Exhibition: Birth of Korean Metal Type Culture
A decade has already passed since the Cheongju Early Printing Museum in Korea and the Printing Museum, Tokyo signed their tie-up agreement as partners in printing culture. The two have worked on many projects and achieved many landmarks through their joint activities. Each partner prizes what it has learned from the other in know-how and institutional success as a repository of printing culture. Though operating in quite different environments, both museums work in a common direction based on a shared understanding of the history of printing and determination to contribute to printing culture in the present.
Metal type printing in Korea preceded metal type printing in Japan. A book in metal type print, a work entitled the “direct finger”, was published in the early 14th century In Cheongju, South Korea. Typography continued to evolve in the ensuing years of the Joseon Dynasty. Much later, basic techniques introduced from Korea went into the creation of the Suruga copper print, an important cultural property owned by our museum, under the patronage of Tokugawa Ieyasu. Though abandoned in Japan for many years, the technology was revived it into a new genre of Japanese culture that was to flower in the modern world.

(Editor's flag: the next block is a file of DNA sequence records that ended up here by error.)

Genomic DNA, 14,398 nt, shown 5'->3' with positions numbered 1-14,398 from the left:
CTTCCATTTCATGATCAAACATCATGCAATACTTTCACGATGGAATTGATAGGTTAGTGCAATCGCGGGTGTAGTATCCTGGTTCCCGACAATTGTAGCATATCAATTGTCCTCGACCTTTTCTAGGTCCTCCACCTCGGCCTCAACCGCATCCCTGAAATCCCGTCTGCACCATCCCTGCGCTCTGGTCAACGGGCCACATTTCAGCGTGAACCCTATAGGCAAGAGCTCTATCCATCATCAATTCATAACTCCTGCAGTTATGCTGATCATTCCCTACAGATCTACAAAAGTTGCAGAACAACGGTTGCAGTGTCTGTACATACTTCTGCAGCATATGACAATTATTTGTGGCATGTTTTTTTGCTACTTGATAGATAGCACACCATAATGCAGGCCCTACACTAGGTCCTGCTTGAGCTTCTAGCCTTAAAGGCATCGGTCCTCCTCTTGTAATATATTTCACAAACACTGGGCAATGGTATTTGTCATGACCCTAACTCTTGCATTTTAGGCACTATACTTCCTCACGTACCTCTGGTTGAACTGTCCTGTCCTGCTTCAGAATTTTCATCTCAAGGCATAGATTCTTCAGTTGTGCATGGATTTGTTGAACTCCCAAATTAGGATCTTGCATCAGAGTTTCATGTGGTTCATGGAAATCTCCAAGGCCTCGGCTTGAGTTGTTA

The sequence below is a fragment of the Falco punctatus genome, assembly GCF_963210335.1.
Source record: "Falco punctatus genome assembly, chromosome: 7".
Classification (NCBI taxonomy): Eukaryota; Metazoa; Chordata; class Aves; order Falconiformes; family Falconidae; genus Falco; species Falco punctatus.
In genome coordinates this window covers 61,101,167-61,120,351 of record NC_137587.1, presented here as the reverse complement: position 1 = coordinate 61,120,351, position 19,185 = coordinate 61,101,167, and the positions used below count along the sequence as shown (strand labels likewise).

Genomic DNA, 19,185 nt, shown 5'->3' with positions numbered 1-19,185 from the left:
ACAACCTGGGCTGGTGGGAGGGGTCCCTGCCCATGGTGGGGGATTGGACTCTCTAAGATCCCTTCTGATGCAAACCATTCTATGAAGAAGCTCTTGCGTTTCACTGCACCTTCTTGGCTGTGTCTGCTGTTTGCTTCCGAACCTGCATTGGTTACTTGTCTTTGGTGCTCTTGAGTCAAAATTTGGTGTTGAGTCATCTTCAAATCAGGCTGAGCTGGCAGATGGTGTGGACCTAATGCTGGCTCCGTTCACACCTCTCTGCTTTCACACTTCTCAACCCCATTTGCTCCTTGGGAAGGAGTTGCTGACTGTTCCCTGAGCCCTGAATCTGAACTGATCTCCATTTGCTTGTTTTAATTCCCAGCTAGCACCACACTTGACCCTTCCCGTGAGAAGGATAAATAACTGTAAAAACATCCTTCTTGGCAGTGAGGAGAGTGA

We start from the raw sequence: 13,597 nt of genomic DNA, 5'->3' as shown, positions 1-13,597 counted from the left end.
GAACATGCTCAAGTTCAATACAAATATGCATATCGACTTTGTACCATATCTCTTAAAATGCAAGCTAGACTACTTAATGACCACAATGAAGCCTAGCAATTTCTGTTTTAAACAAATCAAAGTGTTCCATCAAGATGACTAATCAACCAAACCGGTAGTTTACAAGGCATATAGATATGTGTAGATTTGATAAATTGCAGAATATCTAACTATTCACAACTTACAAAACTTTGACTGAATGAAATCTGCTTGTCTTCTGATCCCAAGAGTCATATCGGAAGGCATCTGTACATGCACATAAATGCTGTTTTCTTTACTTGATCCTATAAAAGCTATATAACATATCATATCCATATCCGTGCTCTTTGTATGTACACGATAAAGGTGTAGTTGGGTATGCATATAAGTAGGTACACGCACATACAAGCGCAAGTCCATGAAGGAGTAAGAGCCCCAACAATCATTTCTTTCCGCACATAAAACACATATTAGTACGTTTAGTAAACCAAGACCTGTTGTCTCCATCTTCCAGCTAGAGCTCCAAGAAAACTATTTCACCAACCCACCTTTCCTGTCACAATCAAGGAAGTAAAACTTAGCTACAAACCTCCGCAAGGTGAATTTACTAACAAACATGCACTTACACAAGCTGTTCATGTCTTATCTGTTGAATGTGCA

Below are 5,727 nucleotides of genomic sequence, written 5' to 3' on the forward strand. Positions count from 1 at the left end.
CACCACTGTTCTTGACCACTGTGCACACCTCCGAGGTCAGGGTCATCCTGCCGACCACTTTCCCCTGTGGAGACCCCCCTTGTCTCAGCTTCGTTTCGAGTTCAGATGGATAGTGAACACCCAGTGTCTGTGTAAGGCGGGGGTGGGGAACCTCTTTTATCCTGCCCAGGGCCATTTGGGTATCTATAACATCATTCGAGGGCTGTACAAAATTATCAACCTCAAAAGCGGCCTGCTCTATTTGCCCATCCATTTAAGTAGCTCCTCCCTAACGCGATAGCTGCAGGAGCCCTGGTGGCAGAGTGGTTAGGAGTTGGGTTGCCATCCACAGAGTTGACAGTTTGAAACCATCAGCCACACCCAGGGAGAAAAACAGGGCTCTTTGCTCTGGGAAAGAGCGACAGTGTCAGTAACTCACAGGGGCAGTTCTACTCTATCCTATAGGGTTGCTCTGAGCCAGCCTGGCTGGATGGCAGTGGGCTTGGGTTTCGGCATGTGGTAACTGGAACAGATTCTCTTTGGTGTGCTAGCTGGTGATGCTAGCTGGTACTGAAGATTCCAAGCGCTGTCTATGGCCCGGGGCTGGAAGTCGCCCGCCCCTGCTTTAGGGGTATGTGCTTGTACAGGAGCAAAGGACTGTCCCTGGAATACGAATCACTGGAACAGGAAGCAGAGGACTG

An exhibition entitled the “Birth of Korean Metal Type Culture” is now open to visitors in the museum’s special exhibition space. The show commemorates the 10th anniversary of cooperation between the two museums and is expected to contribute to the development of printing culture in the future. We invite you to visit the exhibition to help deepen ties between the museums and between the cultures and peoples the museums represent.
Printing Museum, Tokyo
Printing Museum, Tokyo
Born in Tokyo in 1945. Graduated from the Faculty of Letters at the University of Tokyo in 1965, and after completing the masters degree course at the university became a research assistant at the Institute for Research in Humanities, Kyoto University in 1969. Became an assistant professor at the Faculty of Letters at the University of Tokyo in 1976, and later became a professor. Served as the Director-General of The National Museum of Western Art, Tokyo from 2001, becoming Director of the Printing Museum, Tokyo in 2005, a position he still holds. His fields of specialization are Western history and Western cultural history.